Heat Waves in a Swamp: The Paintings of Charles Burchfield
June 24–Oct 17, 2010
Although he lived next door to Niagara Falls, artist Charles Burchfield (1893–1967) chose to focus his nature-based art on the ground beneath his feet. Curated by artist Robert Gober, this exhibition features over one hundred major watercolors, drawings, oils on canvas, sketches, notebooks, journals, and doodles by this visionary American artist. Acclaimed by critics and known to a broad public audience during his lifetime, Burchfield is curiously under-appreciated today. Working almost exclusively in watercolor, Burchfield’s primary subject was landscape, often focusing on his immediate surroundings: his garden, the views from his windows, snow turning to slush, the sounds of insects and bells and vibrating telephone lines, deep ravines, sudden atmospheric changes, the experience of entering a forest at dusk, to name but a few. He often imbued these subjects with highly expressionistic light, creating at times a clear-eyed depiction of the world and, at other times, a unique mystical and visionary experience of nature.
Heat Waves in a Swamp: The Paintings of Charles Burchfield was organized by the Hammer Museum, Los Angeles, in collaboration with the Burchfield-Penney Art Center, Buffalo, New York.
Heat Waves in a Swamp is made possible by The Joy and Jerry Monkarsh Family Foundation. Major support is provided by the LLWW Foundation and Lynda and Stewart Resnick.
It is also realized through the generosity of The Horace W. Goldsmith Foundation, George Freeman, The Straus Family Fund, Rosette Varda Delug, Booth Heritage Foundation, The Fran and Ray Stark Foundation, the Wyeth Foundation for American Art, and the Robert Lehman Foundation.
Significant support for the presentation at the Whitney is provided by Carol and Charles Balbach, Aaron I. Fleischman and Lin Lougheed, and William and Rose-Marie Shanahan.
Charles Burchfield, The Insect Chorus, 1917. Opaque and transparent watercolor with ink, graphite, and crayon on off-white paper, 20 × 157⁄8 in. (50.8 × 38.1 cm). Munson-Williams-Proctor Arts Institute, Museum of Art, Utica, New York. Edward W. Root Bequest, 1957.
Charles Burchfield, The Song of the Katydids on an August Morning, 1917. Watercolor, gouache, graphite, colored chalks, and pastel on off-white wove paper, 18 × 21 3/4 in. (45.1 × 55.2 cm). Karen and Kevin Kennedy Collection.
Charles Burchfield, Pyramid of Fire (Pyramid of Flame), 1929. Watercolor on paper, 241⁄2 x 327⁄8 in. (61 × 81.3 cm). The Charles Rand Penney Collection of Works by Charles E. Burchfield at the Burchfield Penney Art Center, Buffalo State College, 1994.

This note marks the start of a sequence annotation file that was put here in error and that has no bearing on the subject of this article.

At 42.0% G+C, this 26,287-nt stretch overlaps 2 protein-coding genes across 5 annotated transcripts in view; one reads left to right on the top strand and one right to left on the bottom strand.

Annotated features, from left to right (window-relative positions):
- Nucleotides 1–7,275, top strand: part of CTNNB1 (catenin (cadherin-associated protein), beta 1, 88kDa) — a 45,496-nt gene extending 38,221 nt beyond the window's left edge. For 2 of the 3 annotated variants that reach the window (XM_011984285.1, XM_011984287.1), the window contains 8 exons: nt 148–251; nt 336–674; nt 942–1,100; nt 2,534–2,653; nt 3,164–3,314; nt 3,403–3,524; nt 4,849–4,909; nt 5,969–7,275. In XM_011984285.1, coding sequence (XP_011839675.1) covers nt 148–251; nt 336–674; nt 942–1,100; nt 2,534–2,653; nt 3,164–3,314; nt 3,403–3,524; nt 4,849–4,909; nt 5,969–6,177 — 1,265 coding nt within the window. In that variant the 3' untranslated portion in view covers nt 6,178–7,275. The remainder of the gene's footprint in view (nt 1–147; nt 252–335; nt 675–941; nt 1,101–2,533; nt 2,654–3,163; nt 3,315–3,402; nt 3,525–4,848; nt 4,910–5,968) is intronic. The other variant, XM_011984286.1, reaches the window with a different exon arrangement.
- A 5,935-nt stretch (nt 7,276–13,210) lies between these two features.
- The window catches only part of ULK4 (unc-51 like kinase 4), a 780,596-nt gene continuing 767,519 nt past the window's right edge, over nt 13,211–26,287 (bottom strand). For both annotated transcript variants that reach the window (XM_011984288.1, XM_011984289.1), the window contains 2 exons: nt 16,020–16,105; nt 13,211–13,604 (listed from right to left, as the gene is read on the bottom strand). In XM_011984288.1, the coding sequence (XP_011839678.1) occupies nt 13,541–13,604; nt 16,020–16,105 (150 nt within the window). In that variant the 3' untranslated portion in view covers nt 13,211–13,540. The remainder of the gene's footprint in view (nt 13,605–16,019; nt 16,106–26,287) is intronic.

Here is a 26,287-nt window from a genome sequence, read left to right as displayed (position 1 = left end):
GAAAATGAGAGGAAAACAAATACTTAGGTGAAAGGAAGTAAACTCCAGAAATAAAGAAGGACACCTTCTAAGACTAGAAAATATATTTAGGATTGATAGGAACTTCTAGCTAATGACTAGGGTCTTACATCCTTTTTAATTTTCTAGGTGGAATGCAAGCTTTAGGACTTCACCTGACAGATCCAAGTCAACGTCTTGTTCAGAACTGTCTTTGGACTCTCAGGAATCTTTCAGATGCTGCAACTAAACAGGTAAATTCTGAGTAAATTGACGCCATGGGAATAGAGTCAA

Charles Burchfield, Black Iron, 1935. Watercolor on paper, 281⁄8 x 40 in. (71.1 × 101.6 cm). Private collection.
Charles Burchfield, End of the Day, 1938. Watercolor on paper, 381⁄4 x 581⁄4 in. (97.1 × 148 cm). The Pennsylvania Academy of the Fine Arts, Philadelphia. Joseph E. Temple Fund, 1940.
Charles Burchfield, Two Ravines, 1934–43. Watercolor on paper, 361⁄2 x 611⁄8 in. (92.7 × 155.3 cm). Hunter Museum of American Art, Chattanooga, Tennessee. Gift of the Benwood Foundation.
Charles Burchfield, Sun and Rocks, 1918–50. Watercolor and gouache on paper, 40 × 56 in. (101.6 × 142.2 cm). Albright-Knox Art Gallery, Buffalo, New York. Room of Contemporary Art Fund, 1953.
Charles Burchfield, Glory of Spring (Radiant Spring), 1950. Watercolor on paper, 401⁄8 x 293⁄4 in. (101.6 × 73.7 cm). Parrish Art Museum, Southampton, New York. Gift of Mr. and Mrs. Alfred Corning Clark, 1959.
Charles Burchfield, An April Mood, 1946–55. Watercolor and charcoal on joined paper, 40 × 54 in. (101.6 × 137.2 cm). Whitney Museum of American Art. Purchase, with partial funds from Mr. and Mrs. Lawrence A. Fleischman.
Charles Burchfield, Dawn of Spring, ca. 1960s. Watercolor, charcoal, and white chalk on joined paper mounted on board, 52 × 591⁄2 in. (132.1 × 135.3 cm). DC Moore Gallery, New York.
Charles Burchfield, Dandelion Seed Heads and the Moon, 1961–65. Watercolor, gouache, charcoal, and graffito on lightly textured white wove paper faced on ¼-inch thick laminated gray cardboard, 56 × 395⁄8 in. (142.2 × 99 cm). Karen and Kevin Kennedy Collection.